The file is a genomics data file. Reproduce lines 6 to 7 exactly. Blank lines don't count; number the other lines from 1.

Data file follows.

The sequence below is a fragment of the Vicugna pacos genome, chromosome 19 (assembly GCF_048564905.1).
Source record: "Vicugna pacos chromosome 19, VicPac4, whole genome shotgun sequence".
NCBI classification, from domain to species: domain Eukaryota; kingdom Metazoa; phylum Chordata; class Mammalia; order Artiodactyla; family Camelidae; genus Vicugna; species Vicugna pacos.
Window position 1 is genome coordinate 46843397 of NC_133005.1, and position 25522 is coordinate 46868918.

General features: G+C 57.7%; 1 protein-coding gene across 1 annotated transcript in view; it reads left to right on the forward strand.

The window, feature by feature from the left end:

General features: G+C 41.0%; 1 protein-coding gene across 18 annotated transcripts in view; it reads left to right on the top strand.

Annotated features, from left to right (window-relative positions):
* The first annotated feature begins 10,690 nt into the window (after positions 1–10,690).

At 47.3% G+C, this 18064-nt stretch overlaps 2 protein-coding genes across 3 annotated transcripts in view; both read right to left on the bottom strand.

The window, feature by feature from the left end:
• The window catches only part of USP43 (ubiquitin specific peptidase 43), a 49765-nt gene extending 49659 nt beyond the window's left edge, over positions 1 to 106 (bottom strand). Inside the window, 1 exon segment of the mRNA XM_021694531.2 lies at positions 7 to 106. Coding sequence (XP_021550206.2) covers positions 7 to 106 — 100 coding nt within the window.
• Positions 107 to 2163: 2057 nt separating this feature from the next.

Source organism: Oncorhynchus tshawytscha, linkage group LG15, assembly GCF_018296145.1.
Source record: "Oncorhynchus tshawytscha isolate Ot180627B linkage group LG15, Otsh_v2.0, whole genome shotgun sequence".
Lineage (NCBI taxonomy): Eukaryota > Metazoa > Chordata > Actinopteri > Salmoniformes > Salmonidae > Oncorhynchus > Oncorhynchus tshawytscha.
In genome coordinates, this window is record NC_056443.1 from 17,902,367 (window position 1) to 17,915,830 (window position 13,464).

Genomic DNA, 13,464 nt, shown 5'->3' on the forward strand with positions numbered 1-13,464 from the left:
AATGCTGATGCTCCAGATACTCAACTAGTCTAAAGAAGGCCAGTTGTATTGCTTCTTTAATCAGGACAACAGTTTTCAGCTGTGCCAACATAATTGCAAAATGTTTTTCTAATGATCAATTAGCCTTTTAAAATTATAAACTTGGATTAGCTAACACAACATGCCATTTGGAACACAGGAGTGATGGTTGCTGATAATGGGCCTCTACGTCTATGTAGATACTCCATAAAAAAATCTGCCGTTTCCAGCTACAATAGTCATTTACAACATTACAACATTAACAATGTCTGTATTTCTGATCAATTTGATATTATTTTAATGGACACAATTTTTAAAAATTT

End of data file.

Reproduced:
The window, feature by feature from the left end:

General features: G+C 41.0%; 1 protein-coding gene across 18 annotated transcripts in view; it reads left to right on the top strand.